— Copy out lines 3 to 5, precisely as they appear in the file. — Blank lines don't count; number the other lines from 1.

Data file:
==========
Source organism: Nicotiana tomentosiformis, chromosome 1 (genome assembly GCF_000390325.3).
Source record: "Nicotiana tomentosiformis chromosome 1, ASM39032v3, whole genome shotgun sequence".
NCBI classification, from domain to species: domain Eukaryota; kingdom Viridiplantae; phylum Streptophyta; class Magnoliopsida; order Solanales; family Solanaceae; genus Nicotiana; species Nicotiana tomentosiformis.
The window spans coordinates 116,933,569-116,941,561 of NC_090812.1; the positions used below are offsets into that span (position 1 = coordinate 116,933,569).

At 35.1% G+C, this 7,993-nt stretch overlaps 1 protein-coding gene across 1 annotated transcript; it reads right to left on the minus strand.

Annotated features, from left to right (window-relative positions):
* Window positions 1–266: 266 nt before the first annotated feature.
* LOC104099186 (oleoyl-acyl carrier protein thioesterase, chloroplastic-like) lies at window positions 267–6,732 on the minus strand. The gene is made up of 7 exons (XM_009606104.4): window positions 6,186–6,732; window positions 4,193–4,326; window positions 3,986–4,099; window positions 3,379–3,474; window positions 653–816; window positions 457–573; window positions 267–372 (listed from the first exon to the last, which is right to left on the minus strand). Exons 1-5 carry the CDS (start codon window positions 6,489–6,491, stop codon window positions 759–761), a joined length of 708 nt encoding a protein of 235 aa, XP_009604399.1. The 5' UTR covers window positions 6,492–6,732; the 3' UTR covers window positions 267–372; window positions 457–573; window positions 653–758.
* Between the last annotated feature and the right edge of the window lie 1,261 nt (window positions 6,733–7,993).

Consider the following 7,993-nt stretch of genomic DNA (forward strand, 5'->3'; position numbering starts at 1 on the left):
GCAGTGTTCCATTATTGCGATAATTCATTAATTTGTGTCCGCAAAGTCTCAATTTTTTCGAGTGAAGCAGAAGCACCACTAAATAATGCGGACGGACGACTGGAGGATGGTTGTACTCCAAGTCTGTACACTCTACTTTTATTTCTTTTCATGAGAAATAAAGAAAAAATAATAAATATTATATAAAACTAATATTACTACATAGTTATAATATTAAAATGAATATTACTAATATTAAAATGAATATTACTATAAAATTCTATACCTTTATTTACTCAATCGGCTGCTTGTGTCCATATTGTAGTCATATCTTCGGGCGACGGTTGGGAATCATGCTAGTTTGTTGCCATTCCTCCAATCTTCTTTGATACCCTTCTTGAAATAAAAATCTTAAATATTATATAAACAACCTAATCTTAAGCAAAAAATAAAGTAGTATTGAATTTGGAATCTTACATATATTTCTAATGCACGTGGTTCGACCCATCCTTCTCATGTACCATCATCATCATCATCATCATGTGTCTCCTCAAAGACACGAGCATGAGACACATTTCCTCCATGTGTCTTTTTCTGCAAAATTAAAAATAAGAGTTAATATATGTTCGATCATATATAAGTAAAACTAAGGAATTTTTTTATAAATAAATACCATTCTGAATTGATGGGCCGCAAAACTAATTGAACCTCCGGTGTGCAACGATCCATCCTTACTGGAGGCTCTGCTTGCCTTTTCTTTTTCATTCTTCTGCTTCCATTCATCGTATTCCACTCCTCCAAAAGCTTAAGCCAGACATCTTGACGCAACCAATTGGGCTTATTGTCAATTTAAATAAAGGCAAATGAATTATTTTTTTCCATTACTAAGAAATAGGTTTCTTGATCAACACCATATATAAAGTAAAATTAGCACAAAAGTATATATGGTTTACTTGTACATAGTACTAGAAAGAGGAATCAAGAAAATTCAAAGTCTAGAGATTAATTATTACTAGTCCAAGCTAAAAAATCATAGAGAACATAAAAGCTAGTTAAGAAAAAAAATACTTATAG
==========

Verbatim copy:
NCBI classification, from domain to species: domain Eukaryota; kingdom Viridiplantae; phylum Streptophyta; class Magnoliopsida; order Solanales; family Solanaceae; genus Nicotiana; species Nicotiana tomentosiformis.
The window spans coordinates 116,933,569-116,941,561 of NC_090812.1; the positions used below are offsets into that span (position 1 = coordinate 116,933,569).

At 35.1% G+C, this 7,993-nt stretch overlaps 1 protein-coding gene across 1 annotated transcript; it reads right to left on the minus strand.